53 pages 1 hour read

Reginald Rose

Twelve Angry Men

Fiction | Play | Adult | Published in 1954

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Summary and Study Guide


Reginald Rose was born in Manhattan, New York in 1920. He saw active service during the Second World War and began his writing career in 1950 with the play The Bus to Nowhere. The experience of serving on a jury in 1954 inspired Rose to write his most famous work, Twelve Angry Men. The play was first broadcast as a one-hour television drama that same year. In 1957, the play was adapted for film, starring Henry Fonda as the principled 8th Juror. The film earned several Oscar nominations, including one for Best Picture, and remains a critically-acclaimed classic. Twelve Angry Men debuted as a stage drama in 1964, with Rose’s revised versions of the play later appearing in 1996 and 2004.

Rose continued to have a successful career writing for television and film throughout his life: His works include multiple TV plays, episodes for various TV series, and film screenplays. He won several Emmys for his television work and received other honors such as the Berlin Golden Bear in 1957 and a Lifetime Achievement Award from the Writers Guild of America. Rose died in 2002.

This study guide uses the Penguin Classics edition (2006), published by Penguin Random House. This version of the play is divided into two acts and does not contain line numbers. All citations in the following guide therefore provide both the act and relevant page number for each quotation.

Plot Summary

Twelve Angry Men takes place within a single setting: a New York City jury room in 1957. Twelve jurors are present to debate the fate of a young boy accused of his father’s murder. Since the charge is first-degree murder, the accused will be put to death if found guilty. Over the course of the play, the backgrounds and personalities of some of the jurors become clearer. The 1st Juror/Foreman is a football coach. The 2nd Juror is a quiet man who tries to keep the peace. The 3rd Juror is a self-made businessman. The 4th Juror is a broker, detached and analytical but also prejudiced against the poor. The 5th Juror is a healthcare worker from the slums. The 6th Juror is a house painter. The 7th Juror is a salesman with a deep interest in baseball. The 8th Juror is an architect. The 9th Juror is an elderly man. The 10th Juror is a mechanic who is deeply prejudiced against people of color. The 11th Juror is a German immigrant and former refugee. The 12th Juror is an advertising agent. All 12 of these jurors remain nameless in the play; their anonymity allows them to function more as archetypes than individually-realized characters.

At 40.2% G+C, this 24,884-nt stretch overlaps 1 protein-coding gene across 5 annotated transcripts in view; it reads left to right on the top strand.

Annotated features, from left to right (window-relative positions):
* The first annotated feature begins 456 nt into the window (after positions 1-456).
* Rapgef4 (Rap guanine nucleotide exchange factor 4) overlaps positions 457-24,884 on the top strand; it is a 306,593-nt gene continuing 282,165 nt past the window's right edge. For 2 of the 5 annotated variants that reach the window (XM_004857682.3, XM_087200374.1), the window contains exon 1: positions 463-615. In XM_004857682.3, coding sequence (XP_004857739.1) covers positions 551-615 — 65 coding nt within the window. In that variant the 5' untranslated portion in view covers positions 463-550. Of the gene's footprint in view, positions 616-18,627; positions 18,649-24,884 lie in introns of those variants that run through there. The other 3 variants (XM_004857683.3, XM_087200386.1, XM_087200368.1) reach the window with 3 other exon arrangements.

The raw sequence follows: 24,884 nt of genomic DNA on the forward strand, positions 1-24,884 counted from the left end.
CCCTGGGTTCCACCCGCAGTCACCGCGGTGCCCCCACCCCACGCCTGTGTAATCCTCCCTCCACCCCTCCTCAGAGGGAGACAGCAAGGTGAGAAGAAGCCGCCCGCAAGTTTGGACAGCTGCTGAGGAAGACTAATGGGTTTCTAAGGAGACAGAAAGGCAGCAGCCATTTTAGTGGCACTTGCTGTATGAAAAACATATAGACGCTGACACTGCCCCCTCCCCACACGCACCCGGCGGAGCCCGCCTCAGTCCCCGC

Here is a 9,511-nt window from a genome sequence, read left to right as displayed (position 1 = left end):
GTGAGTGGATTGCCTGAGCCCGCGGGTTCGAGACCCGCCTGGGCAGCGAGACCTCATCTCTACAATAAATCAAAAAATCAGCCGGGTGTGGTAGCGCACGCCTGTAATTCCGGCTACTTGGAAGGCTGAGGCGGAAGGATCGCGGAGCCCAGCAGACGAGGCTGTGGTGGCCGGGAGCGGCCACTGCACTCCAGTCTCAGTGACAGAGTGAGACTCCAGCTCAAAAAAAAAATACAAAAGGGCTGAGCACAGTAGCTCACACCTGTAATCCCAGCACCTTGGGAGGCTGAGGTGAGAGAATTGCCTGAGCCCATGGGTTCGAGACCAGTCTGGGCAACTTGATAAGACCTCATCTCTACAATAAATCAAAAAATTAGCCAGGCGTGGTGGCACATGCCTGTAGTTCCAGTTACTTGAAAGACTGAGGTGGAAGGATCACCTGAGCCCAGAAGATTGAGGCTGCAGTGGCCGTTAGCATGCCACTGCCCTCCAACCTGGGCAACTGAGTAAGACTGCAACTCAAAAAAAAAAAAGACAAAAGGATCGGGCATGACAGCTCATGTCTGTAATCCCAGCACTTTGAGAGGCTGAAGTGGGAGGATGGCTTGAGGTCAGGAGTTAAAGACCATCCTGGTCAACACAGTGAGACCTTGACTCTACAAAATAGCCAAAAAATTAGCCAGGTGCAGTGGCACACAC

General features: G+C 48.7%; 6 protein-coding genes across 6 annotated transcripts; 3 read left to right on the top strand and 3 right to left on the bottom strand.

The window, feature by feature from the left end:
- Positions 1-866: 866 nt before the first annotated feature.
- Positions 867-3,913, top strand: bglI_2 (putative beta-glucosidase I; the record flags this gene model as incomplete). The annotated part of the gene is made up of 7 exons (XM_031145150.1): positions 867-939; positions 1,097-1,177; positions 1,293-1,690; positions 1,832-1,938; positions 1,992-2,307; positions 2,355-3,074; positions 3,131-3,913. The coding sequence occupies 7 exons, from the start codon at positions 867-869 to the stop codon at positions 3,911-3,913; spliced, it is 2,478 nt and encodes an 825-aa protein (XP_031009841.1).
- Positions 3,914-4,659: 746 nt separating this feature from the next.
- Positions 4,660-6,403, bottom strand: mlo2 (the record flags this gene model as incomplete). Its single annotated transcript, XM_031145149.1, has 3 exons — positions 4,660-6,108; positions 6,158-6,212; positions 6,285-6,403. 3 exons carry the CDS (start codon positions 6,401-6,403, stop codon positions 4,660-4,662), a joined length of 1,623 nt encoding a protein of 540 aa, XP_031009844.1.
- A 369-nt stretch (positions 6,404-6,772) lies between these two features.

At the outset of deliberations, 11 voters deliver “guilty” verdicts, and only the 8th Juror submits a verdict of “not guilty.” He urges the others to commit to at least an hour of deliberations since the life of the accused is at stake. The jury then proceeds to re-evaluate the evidence presented during the trial, their discussions growing increasingly impassioned. When the 8th Juror demonstrates that the murder weapon—a switchblade—is not as unique as the prosecution claimed, the 9th Juror joins him in his “not guilty” vote. He in turn raises doubts about the credibility of one eyewitness to the crime, leading the 5th Juror to change his vote as well.

The 8th and 3rd Jurors nearly come to blows as the debate intensifies. By this point the jury is evenly split, and tensions flare between the 7th and 11th Jurors when the latter—an immigrant—objects to presenting themselves as a hung jury. When discussion of the case resumes, the 5th Juror’s insight into the murder weapon leads more jurors to switch their votes. As the testimony of the other eyewitness begins to fall apart under scrutiny, the 3rd Juror emerges as the only holdout. Eventually, he is forced to admit that his bias against the accused is rooted in his estrangement from his own son. Faced with the reality of his motivations, the 3rd Juror also changes his verdict, and the jury delivers a unanimous verdict of “not guilty” at the play’s close.

Throughout the play, the central conflict is the tension between the prejudices of some of the other jurors and the more nuanced commitment to “reasonable doubt” upheld by the 8th Juror and—eventually—his supporters. The “anger” alluded to in the play’s title, Twelve Angry Men, refers to the behavior of the jurors, who clash with one another throughout the deliberations. The most consistent and dangerous form of anger in the play is prejudice, which threatens to undermine the integrity of the justice system. In standing up for the ideal of “reasonable doubt,” the 8th Juror eventually succeeds in helping most of the other jurors become more thoughtful and fair-minded in their attitudes, suggesting that the antidote to prejudice is justice and a commitment to democratic equality.